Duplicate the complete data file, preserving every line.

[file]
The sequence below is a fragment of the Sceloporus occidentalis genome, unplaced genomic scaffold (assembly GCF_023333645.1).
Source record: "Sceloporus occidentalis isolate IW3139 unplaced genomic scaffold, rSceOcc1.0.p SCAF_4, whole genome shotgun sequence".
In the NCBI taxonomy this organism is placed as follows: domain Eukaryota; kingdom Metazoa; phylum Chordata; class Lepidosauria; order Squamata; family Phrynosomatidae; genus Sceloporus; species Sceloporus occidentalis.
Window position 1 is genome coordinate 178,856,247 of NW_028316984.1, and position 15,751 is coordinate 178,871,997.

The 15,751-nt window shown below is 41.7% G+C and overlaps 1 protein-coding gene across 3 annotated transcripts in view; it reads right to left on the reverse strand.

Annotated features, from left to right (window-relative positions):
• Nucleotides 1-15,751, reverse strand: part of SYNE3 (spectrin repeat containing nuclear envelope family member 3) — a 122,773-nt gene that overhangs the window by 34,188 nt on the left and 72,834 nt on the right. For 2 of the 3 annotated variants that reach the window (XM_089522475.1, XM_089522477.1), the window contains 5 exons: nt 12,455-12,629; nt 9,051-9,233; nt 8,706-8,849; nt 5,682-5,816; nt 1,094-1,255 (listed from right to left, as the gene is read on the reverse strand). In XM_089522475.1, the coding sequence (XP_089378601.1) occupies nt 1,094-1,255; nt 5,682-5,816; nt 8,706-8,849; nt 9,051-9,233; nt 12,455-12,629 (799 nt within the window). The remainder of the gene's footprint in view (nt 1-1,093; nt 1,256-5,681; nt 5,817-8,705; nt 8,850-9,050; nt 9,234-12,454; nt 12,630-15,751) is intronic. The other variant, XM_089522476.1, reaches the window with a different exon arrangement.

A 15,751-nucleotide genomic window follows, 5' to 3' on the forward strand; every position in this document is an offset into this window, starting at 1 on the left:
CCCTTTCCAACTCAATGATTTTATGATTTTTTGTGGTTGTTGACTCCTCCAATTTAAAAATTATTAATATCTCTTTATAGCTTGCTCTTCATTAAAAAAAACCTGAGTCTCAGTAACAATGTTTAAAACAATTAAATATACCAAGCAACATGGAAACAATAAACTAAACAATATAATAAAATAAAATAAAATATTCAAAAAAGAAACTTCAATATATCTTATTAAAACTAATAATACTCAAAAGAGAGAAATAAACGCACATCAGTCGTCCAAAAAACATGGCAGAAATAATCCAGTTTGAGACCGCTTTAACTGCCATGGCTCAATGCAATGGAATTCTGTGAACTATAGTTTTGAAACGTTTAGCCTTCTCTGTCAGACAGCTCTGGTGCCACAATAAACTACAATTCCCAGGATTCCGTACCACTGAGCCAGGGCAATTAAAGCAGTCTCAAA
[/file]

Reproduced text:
The sequence below is a fragment of the Sceloporus occidentalis genome, unplaced genomic scaffold (assembly GCF_023333645.1).
Source record: "Sceloporus occidentalis isolate IW3139 unplaced genomic scaffold, rSceOcc1.0.p SCAF_4, whole genome shotgun sequence".
In the NCBI taxonomy this organism is placed as follows: domain Eukaryota; kingdom Metazoa; phylum Chordata; class Lepidosauria; order Squamata; family Phrynosomatidae; genus Sceloporus; species Sceloporus occidentalis.
Window position 1 is genome coordinate 178,856,247 of NW_028316984.1, and position 15,751 is coordinate 178,871,997.

The 15,751-nt window shown below is 41.7% G+C and overlaps 1 protein-coding gene across 3 annotated transcripts in view; it reads right to left on the reverse strand.

Annotated features, from left to right (window-relative positions):
• Nucleotides 1-15,751, reverse strand: part of SYNE3 (spectrin repeat containing nuclear envelope family member 3) — a 122,773-nt gene that overhangs the window by 34,188 nt on the left and 72,834 nt on the right. For 2 of the 3 annotated variants that reach the window (XM_089522475.1, XM_089522477.1), the window contains 5 exons: nt 12,455-12,629; nt 9,051-9,233; nt 8,706-8,849; nt 5,682-5,816; nt 1,094-1,255 (listed from right to left, as the gene is read on the reverse strand). In XM_089522475.1, the coding sequence (XP_089378601.1) occupies nt 1,094-1,255; nt 5,682-5,816; nt 8,706-8,849; nt 9,051-9,233; nt 12,455-12,629 (799 nt within the window). The remainder of the gene's footprint in view (nt 1-1,093; nt 1,256-5,681; nt 5,817-8,705; nt 8,850-9,050; nt 9,234-12,454; nt 12,630-15,751) is intronic. The other variant, XM_089522476.1, reaches the window with a different exon arrangement.

A 15,751-nucleotide genomic window follows, 5' to 3' on the forward strand; every position in this document is an offset into this window, starting at 1 on the left:
CCCTTTCCAACTCAATGATTTTATGATTTTTTGTGGTTGTTGACTCCTCCAATTTAAAAATTATTAATATCTCTTTATAGCTTGCTCTTCATTAAAAAAAACCTGAGTCTCAGTAACAATGTTTAAAACAATTAAATATACCAAGCAACATGGAAACAATAAACTAAACAATATAATAAAATAAAATAAAATATTCAAAAAAGAAACTTCAATATATCTTATTAAAACTAATAATACTCAAAAGAGAGAAATAAACGCACATCAGTCGTCCAAAAAACATGGCAGAAATAATCCAGTTTGAGACCGCTTTAACTGCCATGGCTCAATGCAATGGAATTCTGTGAACTATAGTTTTGAAACGTTTAGCCTTCTCTGTCAGACAGCTCTGGTGCCACAATAAACTACAATTCCCAGGATTCCGTACCACTGAGCCAGGGCAATTAAAGCAGTCTCAAA